Climate justice activists have not yet found a path to transformational change. That can only emerge from the experiences of all working people here and worldwide, present and past.
“When you are a hereditary chief leader you have responsibilities to your clan and you have to consult. They didn’t do that. Everything was a big secret up till now. At the end of the day, they are crawling into bed with Enbridge.”
Ian Angus: “I can’t recall another book that positions the present global crisis in Earth’s deep history so well, in a form that can be readily understood by non-specialists. Every ecosocialist should read it.”
Hans Baer: “Democratic eco-socialism rejects a statist, growth-oriented, productivist ethic and recognizes that humans live on an ecologically fragile planet with limited resources that must be sustained and renewed as much as possible for future generations.”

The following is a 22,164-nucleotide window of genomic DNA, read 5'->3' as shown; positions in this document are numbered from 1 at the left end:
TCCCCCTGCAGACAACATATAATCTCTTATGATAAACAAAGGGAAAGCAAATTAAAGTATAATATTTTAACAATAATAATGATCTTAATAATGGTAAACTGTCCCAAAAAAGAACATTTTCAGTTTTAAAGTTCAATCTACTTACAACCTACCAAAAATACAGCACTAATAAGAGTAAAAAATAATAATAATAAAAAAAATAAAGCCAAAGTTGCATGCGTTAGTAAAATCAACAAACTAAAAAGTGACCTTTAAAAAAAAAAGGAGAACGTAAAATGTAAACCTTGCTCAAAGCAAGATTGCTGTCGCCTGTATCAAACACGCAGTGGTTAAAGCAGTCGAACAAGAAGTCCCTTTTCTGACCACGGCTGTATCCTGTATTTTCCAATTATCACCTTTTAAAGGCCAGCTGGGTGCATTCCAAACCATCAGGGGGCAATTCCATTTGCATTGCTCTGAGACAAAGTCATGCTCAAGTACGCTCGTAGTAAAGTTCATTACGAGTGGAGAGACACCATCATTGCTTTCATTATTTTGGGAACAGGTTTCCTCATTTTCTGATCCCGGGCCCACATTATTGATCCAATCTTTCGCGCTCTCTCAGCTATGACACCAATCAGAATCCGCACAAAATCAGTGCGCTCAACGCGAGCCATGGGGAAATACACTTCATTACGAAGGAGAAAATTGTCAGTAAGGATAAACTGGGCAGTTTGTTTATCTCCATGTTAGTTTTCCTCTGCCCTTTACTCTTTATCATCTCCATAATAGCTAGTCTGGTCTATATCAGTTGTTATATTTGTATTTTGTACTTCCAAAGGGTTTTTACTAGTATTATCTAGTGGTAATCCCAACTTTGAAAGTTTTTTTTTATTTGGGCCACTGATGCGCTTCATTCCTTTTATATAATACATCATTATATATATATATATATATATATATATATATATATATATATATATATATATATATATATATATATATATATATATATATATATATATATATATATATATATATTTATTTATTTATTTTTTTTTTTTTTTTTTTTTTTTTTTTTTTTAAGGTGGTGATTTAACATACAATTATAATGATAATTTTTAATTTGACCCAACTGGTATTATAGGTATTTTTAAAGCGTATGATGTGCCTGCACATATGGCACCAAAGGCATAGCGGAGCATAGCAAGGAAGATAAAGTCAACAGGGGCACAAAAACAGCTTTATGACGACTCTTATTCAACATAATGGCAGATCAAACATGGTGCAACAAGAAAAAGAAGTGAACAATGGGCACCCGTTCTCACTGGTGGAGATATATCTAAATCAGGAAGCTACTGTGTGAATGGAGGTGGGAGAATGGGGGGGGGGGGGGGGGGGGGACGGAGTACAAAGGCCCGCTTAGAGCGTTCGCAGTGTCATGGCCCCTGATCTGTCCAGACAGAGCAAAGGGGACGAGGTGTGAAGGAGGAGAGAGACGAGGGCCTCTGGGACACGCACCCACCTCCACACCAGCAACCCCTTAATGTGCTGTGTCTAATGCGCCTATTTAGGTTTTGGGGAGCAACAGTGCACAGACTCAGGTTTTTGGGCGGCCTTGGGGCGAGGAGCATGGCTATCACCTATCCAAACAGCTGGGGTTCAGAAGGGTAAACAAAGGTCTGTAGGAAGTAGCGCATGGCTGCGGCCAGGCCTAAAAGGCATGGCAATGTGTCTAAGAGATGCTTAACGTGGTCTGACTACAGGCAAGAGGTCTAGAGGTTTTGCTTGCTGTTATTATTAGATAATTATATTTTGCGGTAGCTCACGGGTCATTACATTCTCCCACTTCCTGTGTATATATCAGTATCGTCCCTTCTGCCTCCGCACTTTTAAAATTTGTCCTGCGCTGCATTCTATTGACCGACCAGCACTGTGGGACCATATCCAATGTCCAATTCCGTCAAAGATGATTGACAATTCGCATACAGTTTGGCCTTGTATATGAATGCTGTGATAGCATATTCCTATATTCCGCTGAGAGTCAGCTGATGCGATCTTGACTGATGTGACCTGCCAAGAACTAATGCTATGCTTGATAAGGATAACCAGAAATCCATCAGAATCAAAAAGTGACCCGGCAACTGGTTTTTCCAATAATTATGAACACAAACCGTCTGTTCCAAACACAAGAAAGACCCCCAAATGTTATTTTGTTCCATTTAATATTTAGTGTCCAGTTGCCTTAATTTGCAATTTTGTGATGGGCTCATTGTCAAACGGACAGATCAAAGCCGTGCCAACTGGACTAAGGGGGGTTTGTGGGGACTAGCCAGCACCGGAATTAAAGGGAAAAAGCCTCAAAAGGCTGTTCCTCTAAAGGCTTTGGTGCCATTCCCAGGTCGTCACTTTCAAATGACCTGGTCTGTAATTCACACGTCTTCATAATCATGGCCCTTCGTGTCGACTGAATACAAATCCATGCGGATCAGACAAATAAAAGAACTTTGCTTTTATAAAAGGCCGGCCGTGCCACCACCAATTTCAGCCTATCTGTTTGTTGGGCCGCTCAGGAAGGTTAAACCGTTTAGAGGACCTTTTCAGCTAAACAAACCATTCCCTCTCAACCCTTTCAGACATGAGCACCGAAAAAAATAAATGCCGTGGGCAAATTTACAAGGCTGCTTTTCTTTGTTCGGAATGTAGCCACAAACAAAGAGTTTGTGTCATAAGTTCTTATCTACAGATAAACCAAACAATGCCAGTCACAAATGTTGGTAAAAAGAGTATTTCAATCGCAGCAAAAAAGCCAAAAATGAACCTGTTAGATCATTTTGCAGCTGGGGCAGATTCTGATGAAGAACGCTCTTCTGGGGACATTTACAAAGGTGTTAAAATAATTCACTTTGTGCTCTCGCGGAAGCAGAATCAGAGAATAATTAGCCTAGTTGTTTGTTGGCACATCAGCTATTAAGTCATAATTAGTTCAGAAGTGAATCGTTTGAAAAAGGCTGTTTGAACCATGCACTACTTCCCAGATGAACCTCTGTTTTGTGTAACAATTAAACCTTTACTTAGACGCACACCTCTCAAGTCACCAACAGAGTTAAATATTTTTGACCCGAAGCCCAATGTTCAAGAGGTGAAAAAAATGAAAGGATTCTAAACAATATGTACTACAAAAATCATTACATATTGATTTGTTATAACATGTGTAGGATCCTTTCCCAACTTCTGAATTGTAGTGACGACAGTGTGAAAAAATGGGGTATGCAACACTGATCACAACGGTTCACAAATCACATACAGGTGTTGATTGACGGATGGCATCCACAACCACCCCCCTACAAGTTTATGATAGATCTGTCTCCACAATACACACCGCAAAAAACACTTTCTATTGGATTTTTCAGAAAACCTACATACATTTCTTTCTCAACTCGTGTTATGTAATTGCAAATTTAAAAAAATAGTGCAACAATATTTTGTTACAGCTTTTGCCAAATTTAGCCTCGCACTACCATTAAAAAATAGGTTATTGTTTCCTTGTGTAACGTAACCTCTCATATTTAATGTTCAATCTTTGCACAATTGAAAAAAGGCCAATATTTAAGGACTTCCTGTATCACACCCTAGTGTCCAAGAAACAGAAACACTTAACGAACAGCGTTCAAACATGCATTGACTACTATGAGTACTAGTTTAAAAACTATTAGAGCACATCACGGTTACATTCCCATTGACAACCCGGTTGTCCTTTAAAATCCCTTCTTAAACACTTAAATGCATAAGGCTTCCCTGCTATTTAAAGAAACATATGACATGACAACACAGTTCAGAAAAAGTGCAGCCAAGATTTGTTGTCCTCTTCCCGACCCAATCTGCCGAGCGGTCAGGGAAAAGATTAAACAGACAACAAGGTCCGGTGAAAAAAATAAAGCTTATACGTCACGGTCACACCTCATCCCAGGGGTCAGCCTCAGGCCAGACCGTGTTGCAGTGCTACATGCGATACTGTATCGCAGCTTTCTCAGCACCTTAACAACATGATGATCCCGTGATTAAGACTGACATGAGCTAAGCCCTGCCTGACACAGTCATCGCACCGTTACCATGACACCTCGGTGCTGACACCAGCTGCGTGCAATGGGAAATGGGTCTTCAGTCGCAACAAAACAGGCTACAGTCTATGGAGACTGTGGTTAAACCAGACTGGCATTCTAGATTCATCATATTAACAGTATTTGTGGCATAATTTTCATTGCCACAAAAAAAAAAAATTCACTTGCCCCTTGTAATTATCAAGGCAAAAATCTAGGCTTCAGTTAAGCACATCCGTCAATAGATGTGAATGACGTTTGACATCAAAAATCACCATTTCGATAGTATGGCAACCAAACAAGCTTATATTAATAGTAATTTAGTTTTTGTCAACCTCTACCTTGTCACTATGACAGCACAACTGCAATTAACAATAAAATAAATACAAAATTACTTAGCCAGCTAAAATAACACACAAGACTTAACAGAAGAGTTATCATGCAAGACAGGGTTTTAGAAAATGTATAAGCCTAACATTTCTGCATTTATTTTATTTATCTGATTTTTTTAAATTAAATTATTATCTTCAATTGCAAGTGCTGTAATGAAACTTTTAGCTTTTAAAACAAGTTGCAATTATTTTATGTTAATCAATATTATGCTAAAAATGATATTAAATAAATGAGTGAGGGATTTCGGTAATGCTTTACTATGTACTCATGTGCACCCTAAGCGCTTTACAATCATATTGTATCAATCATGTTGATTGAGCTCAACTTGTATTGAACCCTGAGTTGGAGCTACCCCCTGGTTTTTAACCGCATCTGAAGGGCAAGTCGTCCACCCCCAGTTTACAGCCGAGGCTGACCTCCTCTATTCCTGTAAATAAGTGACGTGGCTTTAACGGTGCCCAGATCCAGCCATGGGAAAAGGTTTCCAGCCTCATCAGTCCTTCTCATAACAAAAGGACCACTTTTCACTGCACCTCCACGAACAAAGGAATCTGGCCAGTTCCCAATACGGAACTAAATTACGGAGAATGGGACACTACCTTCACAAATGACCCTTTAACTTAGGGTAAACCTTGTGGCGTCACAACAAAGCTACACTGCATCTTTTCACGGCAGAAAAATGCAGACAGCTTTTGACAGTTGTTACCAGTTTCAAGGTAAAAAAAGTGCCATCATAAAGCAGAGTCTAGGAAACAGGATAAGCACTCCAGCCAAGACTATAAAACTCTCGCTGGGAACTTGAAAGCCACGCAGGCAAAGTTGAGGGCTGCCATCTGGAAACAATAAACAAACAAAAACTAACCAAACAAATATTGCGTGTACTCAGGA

Ian Angus: “We must have a concrete materialist understanding of how our world works and is changing. Without that, our political views would be floating in mid-air, with no concrete foundation.”
The annual State of the Climate report confirms that 2015 surpassed 2014 as the warmest year ever recorded. Greenhouse gases, surface temperatures and global sea levels all passed previous highs.
Five new books for green lefts and left greens. Cuban science fiction … the birth of the Anthropocene … agribusiness and disease … surviving catastrophe … rising seas … private plunder of public assets.
Janet Biehl’s engrossing biography shows that Bookchin, an unlikely social theorist and radical philosopher, produced an important body of work of lasting significance.
An important new paper challenges prevalent conceptions of the Dust Bowl, in which colonial and racial-domination aspects of the crisis are invisible, and affirms the necessity of deeper conceptions of environmental (in)justice.
Worst drought in 35 years causes crop failures, widespread malnutrition in 10 countries. More than 640,000 drought-related livestock deaths have been reported due to lack of pasture, lack of water and disease outbreaks.
An important history of the Anthropocene updates the classic ‘Something New Under the Sun.’ It describes how our world has been transformed since 1945, but avoids discussing why.